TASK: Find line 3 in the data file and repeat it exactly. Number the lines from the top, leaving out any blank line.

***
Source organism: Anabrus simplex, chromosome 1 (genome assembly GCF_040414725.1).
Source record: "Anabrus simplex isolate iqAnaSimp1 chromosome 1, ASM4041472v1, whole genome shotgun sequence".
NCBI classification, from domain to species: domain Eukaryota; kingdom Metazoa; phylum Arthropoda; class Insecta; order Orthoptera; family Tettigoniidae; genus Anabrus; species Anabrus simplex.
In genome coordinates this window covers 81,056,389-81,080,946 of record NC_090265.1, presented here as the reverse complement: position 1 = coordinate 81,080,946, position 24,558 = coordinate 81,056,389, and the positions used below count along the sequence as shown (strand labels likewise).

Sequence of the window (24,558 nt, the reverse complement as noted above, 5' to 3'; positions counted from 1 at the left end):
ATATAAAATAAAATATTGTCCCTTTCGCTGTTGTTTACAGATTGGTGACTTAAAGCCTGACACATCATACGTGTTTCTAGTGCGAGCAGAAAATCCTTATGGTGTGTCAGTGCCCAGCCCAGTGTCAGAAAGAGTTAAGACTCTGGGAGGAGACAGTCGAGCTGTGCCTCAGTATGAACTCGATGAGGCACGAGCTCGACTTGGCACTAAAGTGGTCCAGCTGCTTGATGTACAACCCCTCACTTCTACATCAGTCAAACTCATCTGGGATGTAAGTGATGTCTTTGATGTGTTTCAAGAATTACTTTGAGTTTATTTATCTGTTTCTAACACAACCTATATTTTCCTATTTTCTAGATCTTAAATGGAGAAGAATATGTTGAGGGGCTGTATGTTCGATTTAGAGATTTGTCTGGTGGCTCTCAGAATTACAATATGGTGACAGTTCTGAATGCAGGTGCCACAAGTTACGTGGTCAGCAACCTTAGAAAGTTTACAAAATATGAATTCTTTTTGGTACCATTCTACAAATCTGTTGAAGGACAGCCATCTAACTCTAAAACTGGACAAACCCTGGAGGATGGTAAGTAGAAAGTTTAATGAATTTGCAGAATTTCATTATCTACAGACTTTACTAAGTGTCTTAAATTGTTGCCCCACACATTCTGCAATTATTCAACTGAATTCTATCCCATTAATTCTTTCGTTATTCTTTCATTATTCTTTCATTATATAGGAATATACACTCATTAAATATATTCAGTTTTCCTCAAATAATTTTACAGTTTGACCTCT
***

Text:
NCBI classification, from domain to species: domain Eukaryota; kingdom Metazoa; phylum Arthropoda; class Insecta; order Orthoptera; family Tettigoniidae; genus Anabrus; species Anabrus simplex.